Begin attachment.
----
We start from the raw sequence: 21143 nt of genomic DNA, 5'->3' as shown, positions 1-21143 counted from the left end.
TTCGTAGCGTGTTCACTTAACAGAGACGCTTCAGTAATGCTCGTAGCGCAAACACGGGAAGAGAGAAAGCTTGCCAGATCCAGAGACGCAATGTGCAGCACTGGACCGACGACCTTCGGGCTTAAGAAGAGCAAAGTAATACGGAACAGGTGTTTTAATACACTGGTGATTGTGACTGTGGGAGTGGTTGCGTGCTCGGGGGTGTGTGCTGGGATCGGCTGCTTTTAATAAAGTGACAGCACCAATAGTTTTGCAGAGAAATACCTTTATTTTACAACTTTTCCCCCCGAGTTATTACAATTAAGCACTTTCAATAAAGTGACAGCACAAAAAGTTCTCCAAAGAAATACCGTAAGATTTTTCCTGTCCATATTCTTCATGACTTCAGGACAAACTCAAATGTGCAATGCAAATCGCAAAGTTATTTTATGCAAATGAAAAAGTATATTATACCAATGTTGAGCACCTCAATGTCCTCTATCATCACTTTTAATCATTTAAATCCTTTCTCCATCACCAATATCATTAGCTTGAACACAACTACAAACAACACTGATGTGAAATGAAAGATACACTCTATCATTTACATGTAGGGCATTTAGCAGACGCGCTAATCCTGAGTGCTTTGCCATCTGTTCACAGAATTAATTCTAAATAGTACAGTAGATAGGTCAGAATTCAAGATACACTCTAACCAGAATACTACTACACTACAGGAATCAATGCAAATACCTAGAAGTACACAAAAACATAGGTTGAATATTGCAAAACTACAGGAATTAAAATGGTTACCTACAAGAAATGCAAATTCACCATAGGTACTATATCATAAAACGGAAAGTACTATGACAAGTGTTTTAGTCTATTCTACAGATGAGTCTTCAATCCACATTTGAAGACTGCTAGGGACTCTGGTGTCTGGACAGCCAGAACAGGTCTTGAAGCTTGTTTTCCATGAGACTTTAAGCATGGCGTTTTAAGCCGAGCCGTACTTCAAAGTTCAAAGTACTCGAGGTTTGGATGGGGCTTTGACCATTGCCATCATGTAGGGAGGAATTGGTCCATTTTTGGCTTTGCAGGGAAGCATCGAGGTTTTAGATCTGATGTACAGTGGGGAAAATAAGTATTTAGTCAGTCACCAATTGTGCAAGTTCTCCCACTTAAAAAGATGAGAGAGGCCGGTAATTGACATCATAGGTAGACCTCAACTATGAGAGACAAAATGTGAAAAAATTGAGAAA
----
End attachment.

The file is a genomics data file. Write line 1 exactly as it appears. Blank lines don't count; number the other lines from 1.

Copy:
We start from the raw sequence: 21143 nt of genomic DNA, 5'->3' as shown, positions 1-21143 counted from the left end.